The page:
Will people love your voice?
I just read something that made me think about voice, that tricky aspect of writing that conveys personality. It comes across in the many decisions we make writing – what words we use and how we use them, what phrasing, attitude, tone and more besides.
Nailing voice is fundamental to success.
Get it right and people will remember you for the way you make them feel. Get it wrong and you’re just another messenger with forgettable information.
It’s not your information that encourages people to make a connection with you, trust you, believe in you.
It’s your voice.
But nailing it is hard.
I’ve been writing professionally for a very long time yet I find it hard to get my voice right for digital, to make it conversational and personal. I can do conversational okay but as a former journalist, I find it hard to include the personal.
Meredith Golden can ABSOLUTELY nail voice.
And her clients pay her very well for it.
Meredith is a ghostwriter for those looking for love on dating apps and websites. She charges $2000 (USD) a month to write their profiles and to act as them in the first online chats with potential love interests.
Two thousand dollars a month.
The New York Times featured Meredith in a recent article. It’s a great story about a very 21st-century approach to love matching. Take a look here.
Good on Meredith – she’s got a background in psychotherapy and she’s a good writer. Plus, she’s got the soft skills of empathy and creativity that are beyond the scope of artificial intelligence right now so her business is somewhat future proofed as well.
She also has a highly effective way of uncovering a client’s unique voice so she can ‘become’ them as the article explains.
‘She learns to imitate their conversational styles through the use of an eight-page intake form that includes specific questions: How do you take your coffee? Have you ever “swam with dolphins or stingrays or enormous turtles”?’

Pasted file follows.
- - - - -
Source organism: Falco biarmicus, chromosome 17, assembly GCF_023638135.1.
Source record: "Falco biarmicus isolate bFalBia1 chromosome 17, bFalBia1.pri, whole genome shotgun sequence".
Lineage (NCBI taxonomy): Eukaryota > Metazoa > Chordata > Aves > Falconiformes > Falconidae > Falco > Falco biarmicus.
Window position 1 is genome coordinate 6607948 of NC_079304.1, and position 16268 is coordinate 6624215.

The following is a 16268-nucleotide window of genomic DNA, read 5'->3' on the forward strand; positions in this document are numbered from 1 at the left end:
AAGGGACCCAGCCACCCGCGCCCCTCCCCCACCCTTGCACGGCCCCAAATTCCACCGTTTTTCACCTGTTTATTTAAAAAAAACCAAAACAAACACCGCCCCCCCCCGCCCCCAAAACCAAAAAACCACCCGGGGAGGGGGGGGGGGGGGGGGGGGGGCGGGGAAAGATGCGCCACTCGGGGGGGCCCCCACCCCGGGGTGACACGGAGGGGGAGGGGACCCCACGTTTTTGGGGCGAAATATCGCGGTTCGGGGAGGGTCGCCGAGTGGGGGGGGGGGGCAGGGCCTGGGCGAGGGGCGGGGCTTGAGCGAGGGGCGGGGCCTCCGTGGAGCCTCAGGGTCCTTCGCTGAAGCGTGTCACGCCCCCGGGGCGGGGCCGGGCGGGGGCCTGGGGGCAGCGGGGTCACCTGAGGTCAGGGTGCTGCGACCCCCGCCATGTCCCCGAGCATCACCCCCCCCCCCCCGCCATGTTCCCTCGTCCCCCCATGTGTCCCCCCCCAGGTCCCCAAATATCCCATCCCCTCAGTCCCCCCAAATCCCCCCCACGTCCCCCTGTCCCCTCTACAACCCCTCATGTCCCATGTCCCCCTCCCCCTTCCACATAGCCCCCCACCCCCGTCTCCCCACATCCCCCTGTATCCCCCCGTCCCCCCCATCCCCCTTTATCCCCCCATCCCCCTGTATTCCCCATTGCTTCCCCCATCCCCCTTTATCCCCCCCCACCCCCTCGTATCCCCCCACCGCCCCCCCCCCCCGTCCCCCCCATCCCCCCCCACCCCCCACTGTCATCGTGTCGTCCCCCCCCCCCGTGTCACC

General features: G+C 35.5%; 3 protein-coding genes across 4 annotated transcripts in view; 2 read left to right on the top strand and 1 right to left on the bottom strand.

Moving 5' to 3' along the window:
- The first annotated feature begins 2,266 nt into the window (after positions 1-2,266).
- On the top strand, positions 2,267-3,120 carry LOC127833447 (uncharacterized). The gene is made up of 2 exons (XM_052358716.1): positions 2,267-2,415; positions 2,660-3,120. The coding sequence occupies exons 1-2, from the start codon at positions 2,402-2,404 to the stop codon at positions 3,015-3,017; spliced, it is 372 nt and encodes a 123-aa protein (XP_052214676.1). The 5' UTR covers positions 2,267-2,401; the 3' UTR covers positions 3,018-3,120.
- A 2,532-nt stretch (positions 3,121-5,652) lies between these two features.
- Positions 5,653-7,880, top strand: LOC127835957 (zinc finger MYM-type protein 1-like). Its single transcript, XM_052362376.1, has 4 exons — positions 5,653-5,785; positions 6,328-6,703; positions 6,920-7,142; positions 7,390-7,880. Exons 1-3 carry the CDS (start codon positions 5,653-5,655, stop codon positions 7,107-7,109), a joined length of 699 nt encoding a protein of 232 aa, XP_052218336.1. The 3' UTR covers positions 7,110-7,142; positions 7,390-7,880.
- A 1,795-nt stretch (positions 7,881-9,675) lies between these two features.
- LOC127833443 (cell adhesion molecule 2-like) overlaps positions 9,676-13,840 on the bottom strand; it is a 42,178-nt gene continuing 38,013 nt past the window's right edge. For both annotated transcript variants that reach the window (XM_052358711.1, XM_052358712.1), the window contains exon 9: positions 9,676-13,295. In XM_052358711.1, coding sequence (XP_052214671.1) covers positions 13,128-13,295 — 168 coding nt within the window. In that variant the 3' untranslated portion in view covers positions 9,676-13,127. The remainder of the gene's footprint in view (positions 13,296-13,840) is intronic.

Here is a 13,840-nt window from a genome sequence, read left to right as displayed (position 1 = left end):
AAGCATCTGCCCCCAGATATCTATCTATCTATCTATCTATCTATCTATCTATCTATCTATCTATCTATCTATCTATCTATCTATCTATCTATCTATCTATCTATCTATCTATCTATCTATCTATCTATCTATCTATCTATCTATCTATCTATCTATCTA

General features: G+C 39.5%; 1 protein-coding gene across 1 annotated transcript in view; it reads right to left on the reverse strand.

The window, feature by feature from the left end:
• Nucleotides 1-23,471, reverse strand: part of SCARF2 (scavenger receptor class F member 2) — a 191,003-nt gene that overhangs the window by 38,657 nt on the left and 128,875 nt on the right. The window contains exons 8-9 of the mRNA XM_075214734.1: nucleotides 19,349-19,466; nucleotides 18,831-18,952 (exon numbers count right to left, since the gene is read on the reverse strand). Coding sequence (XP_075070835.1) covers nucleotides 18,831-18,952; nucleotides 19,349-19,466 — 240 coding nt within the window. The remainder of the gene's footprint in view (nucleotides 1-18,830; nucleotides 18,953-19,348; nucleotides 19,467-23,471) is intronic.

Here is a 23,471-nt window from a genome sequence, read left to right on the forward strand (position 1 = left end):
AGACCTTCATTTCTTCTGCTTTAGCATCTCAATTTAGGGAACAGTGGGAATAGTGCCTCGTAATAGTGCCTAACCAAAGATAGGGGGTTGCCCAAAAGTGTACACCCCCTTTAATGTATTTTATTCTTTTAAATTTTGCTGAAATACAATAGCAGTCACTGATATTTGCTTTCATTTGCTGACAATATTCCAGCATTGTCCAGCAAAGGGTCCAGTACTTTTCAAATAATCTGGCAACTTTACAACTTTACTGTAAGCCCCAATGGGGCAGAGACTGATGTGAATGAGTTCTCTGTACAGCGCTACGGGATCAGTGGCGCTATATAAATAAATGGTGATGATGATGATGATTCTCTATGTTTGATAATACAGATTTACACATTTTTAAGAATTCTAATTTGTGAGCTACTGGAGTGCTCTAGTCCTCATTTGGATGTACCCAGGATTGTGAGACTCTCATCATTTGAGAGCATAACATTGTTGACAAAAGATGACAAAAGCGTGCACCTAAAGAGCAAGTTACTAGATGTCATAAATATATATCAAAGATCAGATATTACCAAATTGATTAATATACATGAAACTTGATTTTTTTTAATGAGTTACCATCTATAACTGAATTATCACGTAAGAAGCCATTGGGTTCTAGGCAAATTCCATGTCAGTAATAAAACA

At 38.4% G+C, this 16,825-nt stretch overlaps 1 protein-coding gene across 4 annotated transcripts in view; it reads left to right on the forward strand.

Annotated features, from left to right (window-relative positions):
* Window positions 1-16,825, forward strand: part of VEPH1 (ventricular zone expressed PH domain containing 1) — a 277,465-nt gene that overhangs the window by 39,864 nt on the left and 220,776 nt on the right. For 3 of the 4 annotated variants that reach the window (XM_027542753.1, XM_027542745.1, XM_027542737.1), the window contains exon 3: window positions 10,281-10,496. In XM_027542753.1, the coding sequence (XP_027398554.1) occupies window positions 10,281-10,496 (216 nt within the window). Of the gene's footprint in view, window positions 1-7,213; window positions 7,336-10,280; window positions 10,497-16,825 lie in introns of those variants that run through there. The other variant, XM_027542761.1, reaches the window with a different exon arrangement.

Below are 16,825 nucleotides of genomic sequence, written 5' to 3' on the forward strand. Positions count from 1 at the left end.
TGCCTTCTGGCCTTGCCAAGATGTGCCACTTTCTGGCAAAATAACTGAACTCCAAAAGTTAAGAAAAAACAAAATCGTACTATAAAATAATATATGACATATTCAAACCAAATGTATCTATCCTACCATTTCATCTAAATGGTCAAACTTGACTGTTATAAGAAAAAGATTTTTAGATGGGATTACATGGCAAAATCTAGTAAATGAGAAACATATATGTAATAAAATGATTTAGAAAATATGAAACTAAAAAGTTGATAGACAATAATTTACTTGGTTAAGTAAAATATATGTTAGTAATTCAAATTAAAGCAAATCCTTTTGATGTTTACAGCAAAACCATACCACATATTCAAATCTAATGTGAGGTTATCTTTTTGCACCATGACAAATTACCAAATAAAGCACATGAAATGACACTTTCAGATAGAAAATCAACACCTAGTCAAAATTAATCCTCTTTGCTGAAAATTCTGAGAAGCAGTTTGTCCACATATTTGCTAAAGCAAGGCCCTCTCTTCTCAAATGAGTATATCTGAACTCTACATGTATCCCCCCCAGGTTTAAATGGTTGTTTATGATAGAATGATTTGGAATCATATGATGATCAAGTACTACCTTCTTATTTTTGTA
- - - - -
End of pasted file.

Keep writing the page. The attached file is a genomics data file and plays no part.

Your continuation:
She marries empathy and investigation.
Through questioning her clients in a very detailed way, she learns more about them than they probably know about themselves. She gets to know the way they would respond in conversation – not just what they would say but the way they would say it.
She needs to know if they’d say ‘going to’ or ‘gonna’?
It’s essential to get their voice right so there’s no disconnect when the client finally does their own talking. How jarring would it be for your chat date to go from ‘Would you like to have coffee this weekend?’ to ‘Hey bro, how ‘bout we hang together?’.
It’s no different for businesses.
When we get to know a business and feel warm towards it, the brand’s voice has done its job drawing us in. To have a mismatch between that talk and the walk is a betrayal.
It would be like Meredith messing up her client’s voice so the love interest gets to know one personality but ends up meeting a different one.
Just like people, the best voices are genuine. The ones that have been developed through intention and understanding and self-knowledge. The ones that reflect what’s going on inside.
It’s not easy but as Meredith’s story shows, it can be worth it.
Getting my voice right has a lot to do with being courageous enough to strip away what I think I know about writing and offer something that leaves me feeling a little vulnerable. And I’m learning to be ok with that.